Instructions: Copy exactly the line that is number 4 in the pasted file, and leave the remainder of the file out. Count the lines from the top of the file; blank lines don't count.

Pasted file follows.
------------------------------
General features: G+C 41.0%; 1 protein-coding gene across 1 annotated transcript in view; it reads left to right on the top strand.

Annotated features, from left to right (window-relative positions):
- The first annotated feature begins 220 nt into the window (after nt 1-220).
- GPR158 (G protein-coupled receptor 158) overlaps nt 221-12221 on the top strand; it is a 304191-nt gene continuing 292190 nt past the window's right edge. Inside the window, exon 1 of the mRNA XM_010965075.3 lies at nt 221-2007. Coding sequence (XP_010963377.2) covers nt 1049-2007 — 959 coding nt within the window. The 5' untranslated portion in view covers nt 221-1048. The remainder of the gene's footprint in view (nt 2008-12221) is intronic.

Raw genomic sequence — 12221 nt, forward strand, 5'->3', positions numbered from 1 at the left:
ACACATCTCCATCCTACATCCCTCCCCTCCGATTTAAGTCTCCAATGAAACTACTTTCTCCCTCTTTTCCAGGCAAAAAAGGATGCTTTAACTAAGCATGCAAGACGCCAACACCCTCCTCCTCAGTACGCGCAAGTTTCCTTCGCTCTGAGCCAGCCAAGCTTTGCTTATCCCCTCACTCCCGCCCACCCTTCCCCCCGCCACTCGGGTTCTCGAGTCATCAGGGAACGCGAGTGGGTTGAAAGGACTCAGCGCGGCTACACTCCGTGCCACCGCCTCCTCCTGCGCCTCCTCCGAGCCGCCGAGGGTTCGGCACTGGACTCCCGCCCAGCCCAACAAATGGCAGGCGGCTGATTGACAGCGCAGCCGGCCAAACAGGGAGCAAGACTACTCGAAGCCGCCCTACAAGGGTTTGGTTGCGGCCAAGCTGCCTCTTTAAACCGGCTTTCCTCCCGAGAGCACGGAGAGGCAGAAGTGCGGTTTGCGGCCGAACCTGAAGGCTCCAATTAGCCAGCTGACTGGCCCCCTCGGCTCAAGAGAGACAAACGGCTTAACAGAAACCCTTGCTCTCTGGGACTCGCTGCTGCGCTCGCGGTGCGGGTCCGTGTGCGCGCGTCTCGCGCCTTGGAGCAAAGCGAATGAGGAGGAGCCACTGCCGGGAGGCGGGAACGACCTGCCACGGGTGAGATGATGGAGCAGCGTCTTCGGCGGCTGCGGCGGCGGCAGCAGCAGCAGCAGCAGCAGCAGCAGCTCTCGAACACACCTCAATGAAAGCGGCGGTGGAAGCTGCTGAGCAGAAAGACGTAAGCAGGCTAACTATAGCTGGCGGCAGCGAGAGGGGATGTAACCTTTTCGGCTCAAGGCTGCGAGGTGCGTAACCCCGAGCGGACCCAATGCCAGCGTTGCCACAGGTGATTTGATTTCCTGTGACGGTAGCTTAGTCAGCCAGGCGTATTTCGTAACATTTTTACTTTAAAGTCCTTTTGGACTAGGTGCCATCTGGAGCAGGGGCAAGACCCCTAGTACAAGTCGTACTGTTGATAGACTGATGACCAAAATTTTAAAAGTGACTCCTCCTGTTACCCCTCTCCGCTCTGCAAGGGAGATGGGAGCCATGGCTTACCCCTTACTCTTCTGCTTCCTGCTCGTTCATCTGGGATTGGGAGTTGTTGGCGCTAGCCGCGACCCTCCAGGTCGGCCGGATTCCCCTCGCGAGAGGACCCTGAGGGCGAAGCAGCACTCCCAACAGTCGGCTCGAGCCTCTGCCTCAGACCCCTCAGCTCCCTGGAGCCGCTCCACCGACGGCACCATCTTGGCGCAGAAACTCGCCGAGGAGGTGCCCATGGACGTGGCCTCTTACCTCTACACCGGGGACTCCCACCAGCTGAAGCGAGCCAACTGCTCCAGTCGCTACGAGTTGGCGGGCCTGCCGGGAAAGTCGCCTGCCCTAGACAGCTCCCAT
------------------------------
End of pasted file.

- GPR158 (G protein-coupled receptor 158) overlaps nt 221-12221 on the top strand; it is a 304191-nt gene continuing 292190 nt past the window's right edge. Inside the window, exon 1 of the mRNA XM_010965075.3 lies at nt 221-2007. Coding sequence (XP_010963377.2) covers nt 1049-2007 — 959 coding nt within the window. The 5' untranslated portion in view covers nt 221-1048. The remainder of the gene's footprint in view (nt 2008-12221) is intronic.